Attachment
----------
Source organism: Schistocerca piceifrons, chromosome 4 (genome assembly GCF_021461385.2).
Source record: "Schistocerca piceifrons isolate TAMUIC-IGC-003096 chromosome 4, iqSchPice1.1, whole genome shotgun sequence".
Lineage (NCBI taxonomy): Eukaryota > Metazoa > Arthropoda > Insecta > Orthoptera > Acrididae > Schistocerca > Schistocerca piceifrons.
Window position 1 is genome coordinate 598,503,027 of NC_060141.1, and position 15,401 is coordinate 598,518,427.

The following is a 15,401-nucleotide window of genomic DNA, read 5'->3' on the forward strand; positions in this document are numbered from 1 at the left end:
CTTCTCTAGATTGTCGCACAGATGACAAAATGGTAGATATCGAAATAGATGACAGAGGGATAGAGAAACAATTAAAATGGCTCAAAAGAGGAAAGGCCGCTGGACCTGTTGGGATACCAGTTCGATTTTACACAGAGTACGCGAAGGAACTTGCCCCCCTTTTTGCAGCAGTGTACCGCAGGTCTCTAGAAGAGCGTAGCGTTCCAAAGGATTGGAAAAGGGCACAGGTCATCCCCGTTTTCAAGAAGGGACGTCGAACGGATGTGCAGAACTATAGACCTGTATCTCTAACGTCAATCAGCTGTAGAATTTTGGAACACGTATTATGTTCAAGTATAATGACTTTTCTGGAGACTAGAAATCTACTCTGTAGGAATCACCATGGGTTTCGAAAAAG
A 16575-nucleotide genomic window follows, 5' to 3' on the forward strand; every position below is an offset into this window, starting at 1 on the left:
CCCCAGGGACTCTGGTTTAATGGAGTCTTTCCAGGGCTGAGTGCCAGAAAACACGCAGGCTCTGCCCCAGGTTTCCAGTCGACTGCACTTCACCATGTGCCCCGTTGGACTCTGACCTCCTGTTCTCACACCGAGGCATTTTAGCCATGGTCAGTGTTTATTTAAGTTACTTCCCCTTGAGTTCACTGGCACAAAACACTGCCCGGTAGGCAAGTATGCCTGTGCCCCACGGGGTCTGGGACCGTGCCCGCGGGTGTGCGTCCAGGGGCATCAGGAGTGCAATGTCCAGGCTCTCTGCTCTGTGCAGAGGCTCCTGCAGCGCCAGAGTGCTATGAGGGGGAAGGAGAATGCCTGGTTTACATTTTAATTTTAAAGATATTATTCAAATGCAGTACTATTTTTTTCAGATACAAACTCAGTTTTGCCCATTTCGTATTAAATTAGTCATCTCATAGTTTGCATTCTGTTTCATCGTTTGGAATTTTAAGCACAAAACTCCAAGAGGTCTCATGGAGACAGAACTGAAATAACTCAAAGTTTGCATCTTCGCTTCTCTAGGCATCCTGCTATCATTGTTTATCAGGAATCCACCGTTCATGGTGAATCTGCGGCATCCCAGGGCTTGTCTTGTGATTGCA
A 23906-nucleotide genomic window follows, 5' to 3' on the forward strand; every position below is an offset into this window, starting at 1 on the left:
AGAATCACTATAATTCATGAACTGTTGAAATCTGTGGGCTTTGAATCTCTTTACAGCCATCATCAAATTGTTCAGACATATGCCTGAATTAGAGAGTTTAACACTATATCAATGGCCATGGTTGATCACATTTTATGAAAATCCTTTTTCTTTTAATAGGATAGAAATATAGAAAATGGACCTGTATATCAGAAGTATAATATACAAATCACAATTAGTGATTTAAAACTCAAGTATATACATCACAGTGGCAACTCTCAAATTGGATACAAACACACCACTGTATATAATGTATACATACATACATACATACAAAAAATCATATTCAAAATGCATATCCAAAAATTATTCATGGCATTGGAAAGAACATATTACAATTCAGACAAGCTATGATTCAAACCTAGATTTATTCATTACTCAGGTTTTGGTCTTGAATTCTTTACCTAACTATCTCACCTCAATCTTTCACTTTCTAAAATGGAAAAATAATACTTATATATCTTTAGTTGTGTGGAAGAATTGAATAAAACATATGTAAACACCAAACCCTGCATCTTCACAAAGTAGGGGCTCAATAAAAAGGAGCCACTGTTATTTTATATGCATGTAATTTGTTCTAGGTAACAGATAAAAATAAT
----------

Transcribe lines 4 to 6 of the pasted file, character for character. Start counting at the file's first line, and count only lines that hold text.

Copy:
Window position 1 is genome coordinate 598,503,027 of NC_060141.1, and position 15,401 is coordinate 598,518,427.

The following is a 15,401-nucleotide window of genomic DNA, read 5'->3' on the forward strand; positions in this document are numbered from 1 at the left end:
CTTCTCTAGATTGTCGCACAGATGACAAAATGGTAGATATCGAAATAGATGACAGAGGGATAGAGAAACAATTAAAATGGCTCAAAAGAGGAAAGGCCGCTGGACCTGTTGGGATACCAGTTCGATTTTACACAGAGTACGCGAAGGAACTTGCCCCCCTTTTTGCAGCAGTGTACCGCAGGTCTCTAGAAGAGCGTAGCGTTCCAAAGGATTGGAAAAGGGCACAGGTCATCCCCGTTTTCAAGAAGGGACGTCGAACGGATGTGCAGAACTATAGACCTGTATCTCTAACGTCAATCAGCTGTAGAATTTTGGAACACGTATTATGTTCAAGTATAATGACTTTTCTGGAGACTAGAAATCTACTCTGTAGGAATCACCATGGGTTTCGAAAAAG